For anyone searching for an alternative treatment to depression, transcranial magnetic stimulation may just be the solution. Although fairly new to the mental health field, this treatment is continuously proving to be successful and life-changing for many suffering from the debilitating effects of depression. In order to acquire a deeper understanding, here’s a TMS overview. We have provided you with a brief rundown on how TMS treatment operates, what one can expect from TMS, as well as a bit of background and history on TMS.
Brief Overview of TMS
Transcranial magnetic stimulation (TMS) is a non-invasive treatment used to help improve and alleviate the symptoms associated with depression. The cause of depression has not yet been entirely proven; however, an imbalance of the chemical messengers that send signals between brain cells is the ruling scientific theory. This theory is the driving force behind the procedure. TMS delivers repetitive magnetic pulses to regions of the brain thought to regulate mood. More specifically, it targets areas of the brain that may be considered underactive through the process of stimulating nerve cells using these magnetic fields.
Unlike ECT (electroconvulsive therapy), it is noninvasive in that it doesn’t require surgery, anesthesia, or implantation of any kind. It is often used for patients who have found standard treatments, such as antidepressant medications and/or talk therapy, to be insufficient. Furthermore, studies have also shown success with TMS when used in conjunction with medication and therapy. Medication/therapy are also used as effective and beneficial ongoing treatments once the TMS treatment ends.
TMS was introduced in 1985 by Anthony Barker and his fellow colleagues. However, the initial physics behind the technique can be dated all the way back to the late 19th century. Michael Faraday discovered the ability to create a magnetic field by running electricity through a simple coil. Similarly, during the TMS process, an electromagnetic coil is placed on the forehead around the scalp. The neurons are then influenced by the field permeating the brain. When the magnetic field is strengthened or augmented, the neurons become depolarized, causing them to release the neurotransmitters associated with managing certain brain functions.
What To Expect From TMS Treatment
Many studies have been conducted on the effects of TMS in relation to depression since the mid-1900s, and it eventually became FDA approved as of October 2008. Since then, TMS providers are finding significant success rates. About 70-80% of patients are finding substantial improvements and about 50% are finding complete remission. Symptoms of depression in these 50% are eradicated after just one course of treatment. These sessions are typically implemented five times a week over a four to six-week period. If depression symptoms reoccur, treatment may be repeated. This is referred to as reinduction and many health insurance companies cover this cost.
A physical exam and psychiatric evaluation are generally scheduled before the first session to determine if it’s ultimately the right choice for each particular patient. The initial appointment typically lasts about 60 minutes. A magnetic coil will be placed at the forehead and the patient will feel a slight tapping sensation. A clicking noise will accompany this sensation, so earplugs may be provided for a more comfortable experience. A specific dose will be tailored to the patient during this appointment. This dose is determined by finding the motor threshold, which is found by increasing the magnetic dose until the fingers and hands twitch. The stimulation may be altered throughout the treatment depending on any possible side effects.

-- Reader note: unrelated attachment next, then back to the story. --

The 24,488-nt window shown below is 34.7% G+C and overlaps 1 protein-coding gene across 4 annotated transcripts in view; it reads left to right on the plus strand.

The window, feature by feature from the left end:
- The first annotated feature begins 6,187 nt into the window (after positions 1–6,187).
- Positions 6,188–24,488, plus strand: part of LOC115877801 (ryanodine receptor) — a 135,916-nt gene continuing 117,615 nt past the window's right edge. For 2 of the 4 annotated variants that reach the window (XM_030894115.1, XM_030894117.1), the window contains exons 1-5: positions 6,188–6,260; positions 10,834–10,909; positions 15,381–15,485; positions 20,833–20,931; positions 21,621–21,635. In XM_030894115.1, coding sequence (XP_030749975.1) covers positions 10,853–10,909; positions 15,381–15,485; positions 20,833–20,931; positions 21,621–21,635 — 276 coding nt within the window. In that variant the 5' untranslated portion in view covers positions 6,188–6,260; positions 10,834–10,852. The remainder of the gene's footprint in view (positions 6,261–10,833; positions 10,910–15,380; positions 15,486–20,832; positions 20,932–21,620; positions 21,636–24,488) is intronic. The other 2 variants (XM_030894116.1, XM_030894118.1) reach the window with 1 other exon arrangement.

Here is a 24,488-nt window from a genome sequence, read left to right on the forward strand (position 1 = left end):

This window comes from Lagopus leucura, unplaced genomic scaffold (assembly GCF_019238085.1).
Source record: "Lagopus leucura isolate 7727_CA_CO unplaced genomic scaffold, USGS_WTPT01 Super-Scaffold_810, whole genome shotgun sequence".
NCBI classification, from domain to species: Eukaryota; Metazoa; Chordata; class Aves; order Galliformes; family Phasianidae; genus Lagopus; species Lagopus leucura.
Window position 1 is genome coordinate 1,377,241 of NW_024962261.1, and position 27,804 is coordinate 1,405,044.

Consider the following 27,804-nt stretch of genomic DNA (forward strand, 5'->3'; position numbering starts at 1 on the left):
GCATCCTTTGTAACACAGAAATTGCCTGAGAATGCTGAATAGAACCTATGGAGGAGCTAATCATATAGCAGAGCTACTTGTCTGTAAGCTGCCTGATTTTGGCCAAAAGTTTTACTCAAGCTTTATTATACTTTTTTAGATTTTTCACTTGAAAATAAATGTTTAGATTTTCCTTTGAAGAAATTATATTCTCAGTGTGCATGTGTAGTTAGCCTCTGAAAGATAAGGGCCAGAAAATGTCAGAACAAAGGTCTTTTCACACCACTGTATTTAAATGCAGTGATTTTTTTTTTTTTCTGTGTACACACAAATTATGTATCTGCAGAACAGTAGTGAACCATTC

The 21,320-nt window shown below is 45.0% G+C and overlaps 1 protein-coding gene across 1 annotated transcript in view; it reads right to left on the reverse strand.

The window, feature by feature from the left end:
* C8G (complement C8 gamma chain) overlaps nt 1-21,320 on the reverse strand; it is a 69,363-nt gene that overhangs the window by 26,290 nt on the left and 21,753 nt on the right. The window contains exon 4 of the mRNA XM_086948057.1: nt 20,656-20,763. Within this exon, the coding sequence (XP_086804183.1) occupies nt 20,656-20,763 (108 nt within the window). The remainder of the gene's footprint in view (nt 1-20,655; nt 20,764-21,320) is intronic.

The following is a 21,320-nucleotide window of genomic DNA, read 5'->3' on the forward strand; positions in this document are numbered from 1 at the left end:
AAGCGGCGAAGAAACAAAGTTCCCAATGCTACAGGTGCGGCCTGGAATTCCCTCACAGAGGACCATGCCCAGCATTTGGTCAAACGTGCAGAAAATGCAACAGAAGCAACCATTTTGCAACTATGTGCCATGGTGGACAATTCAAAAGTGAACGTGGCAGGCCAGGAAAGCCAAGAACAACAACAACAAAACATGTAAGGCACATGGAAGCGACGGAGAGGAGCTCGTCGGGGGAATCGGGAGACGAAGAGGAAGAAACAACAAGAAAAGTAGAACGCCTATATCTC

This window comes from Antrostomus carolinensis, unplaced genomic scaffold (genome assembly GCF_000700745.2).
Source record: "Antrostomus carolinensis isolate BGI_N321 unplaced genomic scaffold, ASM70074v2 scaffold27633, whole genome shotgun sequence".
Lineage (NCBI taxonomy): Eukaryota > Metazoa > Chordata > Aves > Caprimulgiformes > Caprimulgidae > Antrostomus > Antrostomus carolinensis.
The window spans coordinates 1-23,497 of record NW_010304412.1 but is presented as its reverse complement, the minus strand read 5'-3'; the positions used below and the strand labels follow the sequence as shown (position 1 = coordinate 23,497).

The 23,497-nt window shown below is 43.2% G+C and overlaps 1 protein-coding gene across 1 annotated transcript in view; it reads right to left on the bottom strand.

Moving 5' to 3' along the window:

Side Effects of TMS Overview
Fortunately, common side effects tend to lean on the mild to moderate side. These may include headaches, tingling, and/or lightheadedness. Additionally, there is essentially no downtime. Driving home or back to work immediately following each appointment is a practical and viable option. However, some patients may opt for a ride to their first appointment just as a precaution.
A Promising Treatment
Transcranial magnetic stimulation continues to provide hope and newfound relief for those suffering from depression. For those who have reached the end of their rope when it comes to current standard treatments, this may be the key that’s been missing. With many insurance companies on board, it’s proving to be an attainable alternative option. As more research develops and continues and more treatments are being performed (currently sitting at approximately one million), the results become more refined and TMS is gradually becoming accepted with open arms. A bright future awaits both TMS and the patients opting for it.
TMS Institute of Great Plains Mental Health
Paula Whittle, PMHNP, and Dr. James Sorrell believe that mental health should be considered as a primary driver for one’s overall wellbeing, both physically and mentally. At TMS Institute of GPMH, we want to make sure your connection to the world you live in is addressed – to change the order to … SPIRIT, MIND, and BODY. As a result, we believe when people are treated in this order they feel better, more at peace, and much stronger to face life’s challenges. Transcranial magnetic stimulation (TMS therapy), the most advanced form of depression treatment, offers us the ability to enhance our patient outcomes following our philosophy of a holistic approach to treating mental health conditions. Request a free consultation today.